Don’t Crack Your Own Neck, Part 1March 22, 2013 • By John Olsen
Self-manipulation is the term used for cracking, or popping, one’s own neck or back.
Because this is such a common practice, the question regarding the safety of self-manipulation is often brought up in our office.
In part 1 of this article, we will discuss the first of the following three things regarding self-manipulation: 1) Is it safe? 2) Is it useful? 3) Is it a sign of a deeper problem?
Is self-manipulation safe?
The most common arguments against self-manipulation are that one could fracture (break) a bone, cause a stroke, or cause arthritis.
Honestly, in my 8 years of practice, I am not aware of any particular case where someone has either broken a vertebral bone or caused themselves to have a stroke has a result of self-manipulation. That’s not to say that it couldn’t happen, but it’s highly unlikely. As far as causing arthritis, the clinical literature is not very clear. I’m doubtful that the act of self-manipulation, in and of itself, causes arthritis. Rather, the constant urge to self manipulate is indicative of a condition that can lead to arthritis. More on that later.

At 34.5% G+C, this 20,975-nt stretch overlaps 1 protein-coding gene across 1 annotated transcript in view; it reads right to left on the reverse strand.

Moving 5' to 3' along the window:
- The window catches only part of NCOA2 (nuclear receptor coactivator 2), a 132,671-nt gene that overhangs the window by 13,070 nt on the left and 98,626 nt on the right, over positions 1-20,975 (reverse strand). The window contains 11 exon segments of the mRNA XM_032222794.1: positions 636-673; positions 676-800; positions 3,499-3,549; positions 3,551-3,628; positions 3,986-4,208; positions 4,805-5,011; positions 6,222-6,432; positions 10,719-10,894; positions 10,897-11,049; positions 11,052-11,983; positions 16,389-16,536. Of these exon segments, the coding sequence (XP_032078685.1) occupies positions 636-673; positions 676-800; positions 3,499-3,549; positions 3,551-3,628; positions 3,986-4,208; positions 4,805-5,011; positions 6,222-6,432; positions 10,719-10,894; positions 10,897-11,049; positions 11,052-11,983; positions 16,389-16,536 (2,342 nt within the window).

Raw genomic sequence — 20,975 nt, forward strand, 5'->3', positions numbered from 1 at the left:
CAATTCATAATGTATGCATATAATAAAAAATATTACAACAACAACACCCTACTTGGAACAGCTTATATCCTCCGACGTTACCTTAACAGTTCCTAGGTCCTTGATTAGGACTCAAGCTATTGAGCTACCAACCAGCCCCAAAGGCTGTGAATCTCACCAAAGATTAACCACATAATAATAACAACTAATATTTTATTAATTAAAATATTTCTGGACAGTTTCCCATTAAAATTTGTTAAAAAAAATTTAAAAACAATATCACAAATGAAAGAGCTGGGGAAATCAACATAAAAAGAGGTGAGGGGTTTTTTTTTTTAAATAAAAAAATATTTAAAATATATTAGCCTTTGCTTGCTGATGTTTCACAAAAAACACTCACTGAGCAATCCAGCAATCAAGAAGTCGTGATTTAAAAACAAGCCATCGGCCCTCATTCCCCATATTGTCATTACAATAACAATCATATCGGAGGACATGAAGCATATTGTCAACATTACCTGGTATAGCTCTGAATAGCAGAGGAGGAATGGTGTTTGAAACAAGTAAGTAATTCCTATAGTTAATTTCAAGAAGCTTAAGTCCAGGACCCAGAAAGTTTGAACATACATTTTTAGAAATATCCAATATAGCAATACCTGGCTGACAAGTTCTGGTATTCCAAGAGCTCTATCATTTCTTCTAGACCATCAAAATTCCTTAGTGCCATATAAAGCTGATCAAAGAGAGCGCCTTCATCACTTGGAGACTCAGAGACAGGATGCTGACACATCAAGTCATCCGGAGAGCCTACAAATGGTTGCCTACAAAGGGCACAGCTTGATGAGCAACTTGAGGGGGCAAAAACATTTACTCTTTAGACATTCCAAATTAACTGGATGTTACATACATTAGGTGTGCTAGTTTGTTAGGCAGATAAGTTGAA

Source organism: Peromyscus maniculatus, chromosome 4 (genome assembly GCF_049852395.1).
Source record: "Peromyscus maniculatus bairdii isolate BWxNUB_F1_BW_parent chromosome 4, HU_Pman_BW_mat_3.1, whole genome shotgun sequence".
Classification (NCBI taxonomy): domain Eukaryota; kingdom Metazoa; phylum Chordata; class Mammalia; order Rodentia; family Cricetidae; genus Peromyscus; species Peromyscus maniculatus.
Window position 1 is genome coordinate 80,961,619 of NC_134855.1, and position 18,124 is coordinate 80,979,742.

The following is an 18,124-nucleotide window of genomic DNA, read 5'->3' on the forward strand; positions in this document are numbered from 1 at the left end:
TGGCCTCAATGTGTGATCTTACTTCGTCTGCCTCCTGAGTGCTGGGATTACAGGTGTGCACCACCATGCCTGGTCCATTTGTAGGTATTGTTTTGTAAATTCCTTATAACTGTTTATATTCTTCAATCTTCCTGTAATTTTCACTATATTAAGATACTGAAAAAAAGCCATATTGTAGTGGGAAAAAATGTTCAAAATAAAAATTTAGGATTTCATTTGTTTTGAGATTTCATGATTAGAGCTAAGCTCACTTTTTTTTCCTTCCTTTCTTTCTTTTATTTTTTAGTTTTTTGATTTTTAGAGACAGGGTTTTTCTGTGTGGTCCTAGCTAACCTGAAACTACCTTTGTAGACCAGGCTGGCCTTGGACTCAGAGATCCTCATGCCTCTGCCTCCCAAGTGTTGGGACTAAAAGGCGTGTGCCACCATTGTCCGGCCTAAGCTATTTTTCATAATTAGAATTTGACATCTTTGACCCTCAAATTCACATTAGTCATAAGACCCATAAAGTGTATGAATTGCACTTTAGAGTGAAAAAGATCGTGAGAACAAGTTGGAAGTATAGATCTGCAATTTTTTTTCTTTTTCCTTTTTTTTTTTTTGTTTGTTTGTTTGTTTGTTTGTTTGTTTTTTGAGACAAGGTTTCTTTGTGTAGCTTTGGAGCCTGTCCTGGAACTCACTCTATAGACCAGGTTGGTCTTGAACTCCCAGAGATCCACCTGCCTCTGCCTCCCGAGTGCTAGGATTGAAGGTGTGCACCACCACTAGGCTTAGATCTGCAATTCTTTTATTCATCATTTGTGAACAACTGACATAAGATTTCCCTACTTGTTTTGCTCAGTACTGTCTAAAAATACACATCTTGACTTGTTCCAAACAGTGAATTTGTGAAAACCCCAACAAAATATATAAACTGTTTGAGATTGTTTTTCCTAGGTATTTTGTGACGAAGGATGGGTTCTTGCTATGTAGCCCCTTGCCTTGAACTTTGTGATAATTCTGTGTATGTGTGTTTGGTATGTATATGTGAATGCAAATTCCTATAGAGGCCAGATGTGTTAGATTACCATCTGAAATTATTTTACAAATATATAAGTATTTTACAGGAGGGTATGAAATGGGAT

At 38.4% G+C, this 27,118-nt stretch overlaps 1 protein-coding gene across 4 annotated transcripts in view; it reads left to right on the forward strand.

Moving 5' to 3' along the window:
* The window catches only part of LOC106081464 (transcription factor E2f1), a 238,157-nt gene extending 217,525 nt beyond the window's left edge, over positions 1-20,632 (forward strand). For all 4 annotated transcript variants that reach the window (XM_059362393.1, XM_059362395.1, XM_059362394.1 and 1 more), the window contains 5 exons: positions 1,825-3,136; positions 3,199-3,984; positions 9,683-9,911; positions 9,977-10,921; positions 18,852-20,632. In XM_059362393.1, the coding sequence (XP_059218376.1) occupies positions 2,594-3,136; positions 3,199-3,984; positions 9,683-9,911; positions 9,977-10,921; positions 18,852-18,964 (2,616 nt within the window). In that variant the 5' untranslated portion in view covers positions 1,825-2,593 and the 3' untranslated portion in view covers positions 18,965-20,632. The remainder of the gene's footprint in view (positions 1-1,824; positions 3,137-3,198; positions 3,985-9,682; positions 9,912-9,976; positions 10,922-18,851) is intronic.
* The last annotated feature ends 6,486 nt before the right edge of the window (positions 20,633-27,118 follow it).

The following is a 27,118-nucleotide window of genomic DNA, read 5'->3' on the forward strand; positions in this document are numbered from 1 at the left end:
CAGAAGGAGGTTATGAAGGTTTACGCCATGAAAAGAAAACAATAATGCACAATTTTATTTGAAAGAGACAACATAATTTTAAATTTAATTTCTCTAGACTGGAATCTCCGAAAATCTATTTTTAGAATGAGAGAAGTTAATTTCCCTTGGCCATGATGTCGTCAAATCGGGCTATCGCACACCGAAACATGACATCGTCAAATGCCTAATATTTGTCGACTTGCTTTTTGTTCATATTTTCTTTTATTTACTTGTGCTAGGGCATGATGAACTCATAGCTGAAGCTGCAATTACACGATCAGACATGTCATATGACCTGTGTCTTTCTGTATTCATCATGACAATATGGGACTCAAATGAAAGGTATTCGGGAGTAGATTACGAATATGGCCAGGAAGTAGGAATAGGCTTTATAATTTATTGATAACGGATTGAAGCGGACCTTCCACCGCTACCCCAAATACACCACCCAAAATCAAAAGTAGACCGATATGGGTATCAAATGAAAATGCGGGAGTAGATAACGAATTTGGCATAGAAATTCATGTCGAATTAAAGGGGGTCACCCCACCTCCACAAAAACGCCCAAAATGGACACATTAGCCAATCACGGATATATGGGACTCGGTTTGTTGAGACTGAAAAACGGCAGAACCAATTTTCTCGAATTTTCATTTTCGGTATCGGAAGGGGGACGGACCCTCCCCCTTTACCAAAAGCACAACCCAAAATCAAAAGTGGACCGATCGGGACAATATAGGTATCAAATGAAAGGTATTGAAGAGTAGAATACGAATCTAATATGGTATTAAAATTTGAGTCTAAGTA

The safety hazards of self-manipulation are much more long-term, and that leads us to the second question…which we’ll discuss next time. If at any time you need an answer to a question about your musculoskeletal system, please feel free to call our office at 615-650-6533.